Mexican Drug Violence- Drug Cartels vs. Legalizing Drugs in America?
This is a discussion on Mexican Drug Violence- Drug Cartels vs. Legalizing Drugs in America? within the In the News: The Good, the Bad and the Ugly forums, part of the The Back Porch category; I may not understand all things very well but I do not totally understand the argument of legalizing drugs? I truly feel it would only ...
August 27th, 2010 10:53 PM
Mexican Drug Violence- Drug Cartels vs. Legalizing Drugs in America?
I may not understand all things very well but I do not totally understand the argument of legalizing drugs? I truly feel it would only lead to more people having an availability to it leading to more people using it.
- If more people use it then how is the demand to slow down to where the cartels are not in business?
- I feel the higher cost and a lesser availability to kids keeps many kids off of drugs
Please enlighten me?
"Engage your brain before you engage your weapon" - James "Mad Dawg" Mattis
August 27th, 2010 11:21 PM
I'll try to answer your question but please I am not advocating what I write here necessarily. I'm just presenting one point of view which some hold.
The idea is that if weed especially were made legal the price would drop because a large part of the high price is due to the risk of the illegal acts needed to bring the supply in and distribute it. The argument for making it legal has two legs: 1) that it isn't harmful as we are frequently lead to believe; 2) that harmful or not adults at least should be free to do to their bodies what they wish so long as they harm no one else.
High cost doesn't seem to be working to keep folks off these things. They just have to steal more to get them.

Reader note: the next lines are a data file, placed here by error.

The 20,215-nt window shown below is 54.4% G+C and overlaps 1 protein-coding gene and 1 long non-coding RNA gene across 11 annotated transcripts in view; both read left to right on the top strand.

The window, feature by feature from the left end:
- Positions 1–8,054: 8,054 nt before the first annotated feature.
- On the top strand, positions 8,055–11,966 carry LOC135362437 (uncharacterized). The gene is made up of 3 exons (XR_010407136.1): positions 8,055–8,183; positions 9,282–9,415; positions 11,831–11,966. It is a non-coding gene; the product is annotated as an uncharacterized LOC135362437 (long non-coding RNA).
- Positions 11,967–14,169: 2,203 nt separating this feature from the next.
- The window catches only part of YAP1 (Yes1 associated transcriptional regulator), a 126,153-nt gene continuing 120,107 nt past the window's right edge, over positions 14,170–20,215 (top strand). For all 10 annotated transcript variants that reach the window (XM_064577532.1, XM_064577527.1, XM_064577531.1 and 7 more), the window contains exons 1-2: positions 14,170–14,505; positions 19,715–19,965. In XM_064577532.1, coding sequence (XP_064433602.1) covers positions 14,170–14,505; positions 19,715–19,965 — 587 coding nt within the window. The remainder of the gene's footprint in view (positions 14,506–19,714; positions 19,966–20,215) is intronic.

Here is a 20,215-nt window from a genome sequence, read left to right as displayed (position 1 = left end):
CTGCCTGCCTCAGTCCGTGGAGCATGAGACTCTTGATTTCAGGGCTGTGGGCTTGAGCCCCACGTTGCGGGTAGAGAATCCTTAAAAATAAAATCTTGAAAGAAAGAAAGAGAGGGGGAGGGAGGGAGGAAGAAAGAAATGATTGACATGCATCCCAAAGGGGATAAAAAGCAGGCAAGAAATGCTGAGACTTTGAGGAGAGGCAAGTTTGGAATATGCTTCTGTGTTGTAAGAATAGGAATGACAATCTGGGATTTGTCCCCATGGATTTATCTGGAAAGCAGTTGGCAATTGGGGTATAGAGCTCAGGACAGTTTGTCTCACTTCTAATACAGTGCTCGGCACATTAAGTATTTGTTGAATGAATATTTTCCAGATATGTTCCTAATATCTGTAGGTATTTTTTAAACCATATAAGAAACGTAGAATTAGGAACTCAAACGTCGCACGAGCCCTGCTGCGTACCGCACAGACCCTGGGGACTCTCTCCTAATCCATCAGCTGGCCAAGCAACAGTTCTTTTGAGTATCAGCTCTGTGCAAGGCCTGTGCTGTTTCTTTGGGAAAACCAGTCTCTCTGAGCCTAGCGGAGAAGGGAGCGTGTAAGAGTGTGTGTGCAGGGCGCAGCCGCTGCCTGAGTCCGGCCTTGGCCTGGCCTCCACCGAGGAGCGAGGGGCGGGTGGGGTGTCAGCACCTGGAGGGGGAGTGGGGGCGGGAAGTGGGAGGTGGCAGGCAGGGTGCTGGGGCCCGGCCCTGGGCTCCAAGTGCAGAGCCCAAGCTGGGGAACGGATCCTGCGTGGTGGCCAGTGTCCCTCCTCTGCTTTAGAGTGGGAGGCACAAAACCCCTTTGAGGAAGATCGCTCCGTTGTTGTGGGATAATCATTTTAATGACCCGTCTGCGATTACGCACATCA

Lesser availability is not attainable, the drug gangs make sure of that and presently the supply is plentiful, or so I am told. I don't know. I couldn't find it if I wanted to which I don't. I'd probably get arrested for trying to buy from a cop. Its not my thing and I don't know the game. Clearly, what we are presently doing isn't working so its time to try something else.
August 27th, 2010 11:21 PM
August 28th, 2010 12:09 AM
Actually the legalization aspect is another ploy by the government to tax you. Legalized drugs would be taxed like cigarettes and liquor giving the government more of your money to spend. The fact that we will have more zombies wandering the streets or worse behind the wheel, never enters the minds of money hungry bureaucrats. Of course crime will just go up because people will continue to buy from the cheaper source, the one that sells tax free.
"First gallant South Carolina nobly made the stand."
Edge of Darkness
August 28th, 2010 12:30 AM
Well, the revenuers over at BATFE do a fairly good job of keeping the moonshine competition down.
I say we:
1. Legalize weed and maybe some other substances.
2. Increase funding and support to medical anti-drug programs.
3. Beef up the BP and reorganize them into a new type of organization that is more like the Coast Guard and National Guard. Call them the Border Guard.
4. Shore up the border's physical deterrence.
5. Invade Mexico and eliminate the narco-terrorists. Do a little nation building and then turn the country back over to the civilian authorities.
No I am not smoking right now. Maybe I should be.
"Each worker carried his sword strapped to his side." Nehemiah 4:18
Guns Save Lives. Paramedics Save Lives. But...
Paramedics With Guns Scare People!
August 28th, 2010 12:35 AM
I strongly support the legalization of weed; it would work wonders for my back pain and my RLS. However, if weed were legalized, the cartels would just switch to another drug to keep the income rolling in.
A CCW is like a parachute; if you need one, and don't have one, you'll probably never need one again.
August 28th, 2010 03:45 AM
It's being between a rock and a hard place to do either: legalizing takes out all the illegal profit (though not the profit itself) and the violence that goes with it. But it also tends to increase number addicted: the two most abused drugs - alcohol and tobacco - are also the two completely legal drugs with the potential to addict. Not legalizing keeps the violence - unsupportable now in Mexico - but restricts numbers addicted.
It's a MESS.
August 28th, 2010 04:04 AM
Legalize weed, and they'll switch to coke. Legalize coke and they'll switch to crack. Legalize that and the hot drug will be heroin. It won't end.
Ask a kid why they do drugs vs. alcohol and you'll hear that drugs are easier to get, since they are under age. I really don't think there is a winning solution. Whatever you legalize, and you'll have more law-abiding zombies on that substance. You'll still have crime around what didn't get legalized.